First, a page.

To see what this means, consider figure 1, which shows the size of the Fed's balance sheet through time, as measured by total liabilities. The values are stated as a percentage of the dollar value of GDP, or gross domestic product.1 Liabilities began to grow sharply at the end of 2008 and continued to increase until the end of 2014. Since that time, liabilities relative to GDP have fallen appreciably. To understand these changes, it is useful to focus on a snapshot of the balance sheet at three points in time: before the crisis, when the balance sheet was at its largest, and a rough projection for the end of this year (table 1).
In 2006, the dominant liability was currency held by the public, and the dominant asset was Treasury securities. The Fed's asset purchase programs increased the balance sheet from just below 6 percent to nearly 25 percent of GDP by the end of 2014.2 Balance sheets must balance, of course, and the Fed issued reserves as payment for the assets purchased. This action pushed reserves to nearly 15 percent of GDP.
The Committee has long said that the size of the balance sheet will be considered normalized when the balance sheet is once again at the smallest level consistent with conducting monetary policy efficiently and effectively. Just how large that will be is uncertain, because we do not yet have a clear sense of the normal level of demand for our liabilities. Current estimates suggest, however, that something in the ballpark of the 2019:Q4 projected values may be the new normal. The normalized balance sheet may be smaller or larger than that estimate and will grow gradually over time as demand for currency rises with the economy. In all plausible cases, the balance sheet will be considerably larger than before the crisis.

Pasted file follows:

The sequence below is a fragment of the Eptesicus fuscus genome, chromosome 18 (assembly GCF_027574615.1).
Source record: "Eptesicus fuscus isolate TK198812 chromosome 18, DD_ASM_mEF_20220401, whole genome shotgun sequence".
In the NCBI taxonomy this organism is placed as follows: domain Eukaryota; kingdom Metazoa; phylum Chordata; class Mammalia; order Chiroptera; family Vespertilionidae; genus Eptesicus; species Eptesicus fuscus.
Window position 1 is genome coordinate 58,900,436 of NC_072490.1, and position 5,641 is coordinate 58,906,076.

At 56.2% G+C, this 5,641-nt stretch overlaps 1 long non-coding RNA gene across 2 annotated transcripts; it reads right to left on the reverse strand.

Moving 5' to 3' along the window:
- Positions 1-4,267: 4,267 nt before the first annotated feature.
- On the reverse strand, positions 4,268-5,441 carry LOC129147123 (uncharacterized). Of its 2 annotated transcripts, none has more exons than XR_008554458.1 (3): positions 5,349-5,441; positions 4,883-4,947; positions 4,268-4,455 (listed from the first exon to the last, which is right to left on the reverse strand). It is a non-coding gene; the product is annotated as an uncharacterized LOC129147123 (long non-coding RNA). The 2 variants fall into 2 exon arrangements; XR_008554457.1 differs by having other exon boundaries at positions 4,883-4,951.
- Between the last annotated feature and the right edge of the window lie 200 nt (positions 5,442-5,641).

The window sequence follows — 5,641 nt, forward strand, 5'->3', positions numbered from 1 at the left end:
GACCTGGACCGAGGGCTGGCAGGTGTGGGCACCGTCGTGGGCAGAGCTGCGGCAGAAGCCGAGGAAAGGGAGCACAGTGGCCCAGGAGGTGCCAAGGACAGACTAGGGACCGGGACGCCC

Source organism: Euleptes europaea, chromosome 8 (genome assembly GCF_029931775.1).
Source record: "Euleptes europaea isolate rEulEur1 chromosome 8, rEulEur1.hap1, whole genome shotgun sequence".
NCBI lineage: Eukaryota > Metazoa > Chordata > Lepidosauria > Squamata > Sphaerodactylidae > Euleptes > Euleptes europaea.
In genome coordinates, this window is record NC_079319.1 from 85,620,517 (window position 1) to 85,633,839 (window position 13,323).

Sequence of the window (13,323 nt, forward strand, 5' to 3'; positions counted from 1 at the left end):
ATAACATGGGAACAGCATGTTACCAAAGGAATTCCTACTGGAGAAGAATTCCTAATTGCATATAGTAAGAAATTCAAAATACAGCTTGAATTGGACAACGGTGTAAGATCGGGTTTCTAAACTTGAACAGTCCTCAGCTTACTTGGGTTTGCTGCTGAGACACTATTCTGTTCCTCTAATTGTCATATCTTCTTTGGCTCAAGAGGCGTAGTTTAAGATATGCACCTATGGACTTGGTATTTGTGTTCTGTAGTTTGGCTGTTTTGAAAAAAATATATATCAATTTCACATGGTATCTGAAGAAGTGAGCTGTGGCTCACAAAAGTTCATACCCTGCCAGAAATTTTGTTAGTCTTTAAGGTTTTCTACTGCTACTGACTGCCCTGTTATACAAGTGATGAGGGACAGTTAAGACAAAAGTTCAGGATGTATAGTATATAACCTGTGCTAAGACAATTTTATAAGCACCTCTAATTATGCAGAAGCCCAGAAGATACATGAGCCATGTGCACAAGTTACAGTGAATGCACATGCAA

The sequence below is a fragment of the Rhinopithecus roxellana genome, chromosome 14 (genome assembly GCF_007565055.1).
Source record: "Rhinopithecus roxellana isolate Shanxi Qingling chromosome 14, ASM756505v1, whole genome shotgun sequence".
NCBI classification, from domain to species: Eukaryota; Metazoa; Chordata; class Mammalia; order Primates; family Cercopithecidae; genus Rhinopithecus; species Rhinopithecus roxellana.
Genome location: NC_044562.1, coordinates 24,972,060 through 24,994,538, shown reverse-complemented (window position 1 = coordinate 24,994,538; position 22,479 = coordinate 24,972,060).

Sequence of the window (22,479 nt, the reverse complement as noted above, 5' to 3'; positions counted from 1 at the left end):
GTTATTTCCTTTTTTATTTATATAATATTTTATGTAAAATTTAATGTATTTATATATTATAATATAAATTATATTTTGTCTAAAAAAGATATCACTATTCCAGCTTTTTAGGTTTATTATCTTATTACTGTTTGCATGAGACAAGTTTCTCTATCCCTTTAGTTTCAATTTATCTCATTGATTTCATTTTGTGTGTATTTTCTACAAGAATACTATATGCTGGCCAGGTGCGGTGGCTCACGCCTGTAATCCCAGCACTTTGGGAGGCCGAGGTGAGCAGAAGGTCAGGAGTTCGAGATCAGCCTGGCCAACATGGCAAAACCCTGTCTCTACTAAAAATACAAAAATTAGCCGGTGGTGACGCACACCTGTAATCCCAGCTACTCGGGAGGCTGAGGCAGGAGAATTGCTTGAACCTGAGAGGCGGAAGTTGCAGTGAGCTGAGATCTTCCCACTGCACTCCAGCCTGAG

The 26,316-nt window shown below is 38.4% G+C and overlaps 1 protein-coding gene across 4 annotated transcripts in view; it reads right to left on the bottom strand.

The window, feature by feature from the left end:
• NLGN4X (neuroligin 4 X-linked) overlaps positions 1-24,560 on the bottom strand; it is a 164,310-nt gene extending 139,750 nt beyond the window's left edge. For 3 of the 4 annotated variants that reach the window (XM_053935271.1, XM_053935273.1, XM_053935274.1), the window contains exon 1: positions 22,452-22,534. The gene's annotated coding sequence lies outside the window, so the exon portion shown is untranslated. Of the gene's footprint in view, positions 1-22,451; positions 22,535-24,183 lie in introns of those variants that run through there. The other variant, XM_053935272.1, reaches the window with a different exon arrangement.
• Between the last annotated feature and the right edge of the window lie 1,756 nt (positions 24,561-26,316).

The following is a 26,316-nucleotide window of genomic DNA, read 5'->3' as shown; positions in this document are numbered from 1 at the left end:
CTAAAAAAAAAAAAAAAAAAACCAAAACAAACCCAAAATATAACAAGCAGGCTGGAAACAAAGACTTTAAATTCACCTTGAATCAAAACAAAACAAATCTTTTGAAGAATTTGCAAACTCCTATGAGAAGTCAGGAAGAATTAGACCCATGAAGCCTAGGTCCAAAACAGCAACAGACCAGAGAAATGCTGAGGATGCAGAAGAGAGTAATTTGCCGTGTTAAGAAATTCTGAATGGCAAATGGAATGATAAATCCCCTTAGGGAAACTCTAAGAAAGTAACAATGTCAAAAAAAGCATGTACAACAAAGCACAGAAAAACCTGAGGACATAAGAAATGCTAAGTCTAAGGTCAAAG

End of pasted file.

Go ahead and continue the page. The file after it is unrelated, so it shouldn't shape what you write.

To understand the differences between the new and old normal, consider the final column in the table, which shows the change, measured in percentage points of GDP, between 2006:Q4 and the 2019:Q4 projection in the table. In this estimate, relative to before the crisis, the balance sheet will have grown as a share of GDP by about 10.6 percentage points. Bank reserves account for the biggest part of the growth, or about 5.6 percent of GDP. The crisis revealed that banks, especially the largest and most complex, faced much more liquidity risk than had previously been thought. Because of both new liquidity regulations and improved management, banks now hold much higher levels of high-quality liquid assets than before the crisis. Many banks choose to hold reserves as an important part of their strong liquidity positions.
The rest of the increase in liabilities is accounted for by three other categories. First, public currency holdings will have grown by 2.4 percentage points as a share of GDP. Second, the U.S. Treasury maintains an account at the Fed, which has been running 1.4 percentage points higher as a share of GDP. And, third, other liabilities, which are mainly associated with the mechanics of the national and international financial system, will have grown by 1.1 percentage points.